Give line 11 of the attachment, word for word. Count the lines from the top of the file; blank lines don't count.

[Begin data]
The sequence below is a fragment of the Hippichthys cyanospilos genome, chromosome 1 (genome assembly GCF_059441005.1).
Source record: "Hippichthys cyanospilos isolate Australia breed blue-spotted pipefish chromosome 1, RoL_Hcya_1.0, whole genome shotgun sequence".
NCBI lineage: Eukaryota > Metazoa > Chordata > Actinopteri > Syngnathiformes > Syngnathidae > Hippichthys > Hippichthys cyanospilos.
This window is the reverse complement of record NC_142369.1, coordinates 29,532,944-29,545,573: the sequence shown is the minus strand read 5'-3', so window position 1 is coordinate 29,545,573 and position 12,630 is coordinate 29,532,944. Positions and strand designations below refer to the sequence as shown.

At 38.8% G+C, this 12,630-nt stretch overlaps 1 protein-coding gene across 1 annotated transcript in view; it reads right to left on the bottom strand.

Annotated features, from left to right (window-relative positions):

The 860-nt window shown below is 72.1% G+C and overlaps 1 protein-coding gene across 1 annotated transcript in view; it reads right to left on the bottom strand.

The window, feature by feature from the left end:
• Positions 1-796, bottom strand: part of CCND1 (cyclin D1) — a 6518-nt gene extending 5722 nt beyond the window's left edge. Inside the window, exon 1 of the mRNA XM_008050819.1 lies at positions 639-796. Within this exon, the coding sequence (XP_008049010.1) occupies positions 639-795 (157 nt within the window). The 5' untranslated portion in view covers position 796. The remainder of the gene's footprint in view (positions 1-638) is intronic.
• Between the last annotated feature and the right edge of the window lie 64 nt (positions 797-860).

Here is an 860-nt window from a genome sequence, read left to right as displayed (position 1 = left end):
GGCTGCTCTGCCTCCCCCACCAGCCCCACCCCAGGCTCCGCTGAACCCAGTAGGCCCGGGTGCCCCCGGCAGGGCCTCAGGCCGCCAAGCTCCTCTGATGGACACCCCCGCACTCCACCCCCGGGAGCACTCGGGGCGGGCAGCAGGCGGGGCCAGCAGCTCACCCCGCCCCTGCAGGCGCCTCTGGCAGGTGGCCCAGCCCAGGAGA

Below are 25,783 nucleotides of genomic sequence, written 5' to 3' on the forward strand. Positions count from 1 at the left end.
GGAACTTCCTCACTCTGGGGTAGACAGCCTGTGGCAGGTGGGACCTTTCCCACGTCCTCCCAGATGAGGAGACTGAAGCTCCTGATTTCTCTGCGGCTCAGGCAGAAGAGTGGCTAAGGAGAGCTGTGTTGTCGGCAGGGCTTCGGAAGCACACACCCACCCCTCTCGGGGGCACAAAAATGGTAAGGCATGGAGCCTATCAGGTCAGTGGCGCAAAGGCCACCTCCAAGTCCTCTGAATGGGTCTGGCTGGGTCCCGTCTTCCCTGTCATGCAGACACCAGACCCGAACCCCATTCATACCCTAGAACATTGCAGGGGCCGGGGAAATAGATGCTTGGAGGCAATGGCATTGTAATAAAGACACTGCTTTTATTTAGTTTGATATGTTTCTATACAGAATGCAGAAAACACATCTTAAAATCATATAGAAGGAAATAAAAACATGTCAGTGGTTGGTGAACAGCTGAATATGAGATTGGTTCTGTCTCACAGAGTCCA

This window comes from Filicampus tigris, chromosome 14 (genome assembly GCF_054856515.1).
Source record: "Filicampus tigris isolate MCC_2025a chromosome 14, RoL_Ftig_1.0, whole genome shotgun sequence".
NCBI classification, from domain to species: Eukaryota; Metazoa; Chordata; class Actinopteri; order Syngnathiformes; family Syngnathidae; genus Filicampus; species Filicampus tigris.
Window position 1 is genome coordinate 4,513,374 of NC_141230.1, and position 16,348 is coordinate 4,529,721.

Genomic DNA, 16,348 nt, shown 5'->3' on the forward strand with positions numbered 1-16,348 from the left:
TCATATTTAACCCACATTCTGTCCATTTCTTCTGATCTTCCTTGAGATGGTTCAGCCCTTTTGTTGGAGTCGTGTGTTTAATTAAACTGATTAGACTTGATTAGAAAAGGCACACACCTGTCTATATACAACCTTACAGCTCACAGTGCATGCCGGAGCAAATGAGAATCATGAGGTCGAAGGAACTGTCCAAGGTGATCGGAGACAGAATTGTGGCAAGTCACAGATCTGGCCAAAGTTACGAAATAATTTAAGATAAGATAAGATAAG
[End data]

Here is an 860-nt window from a genome sequence, read left to right as displayed (position 1 = left end):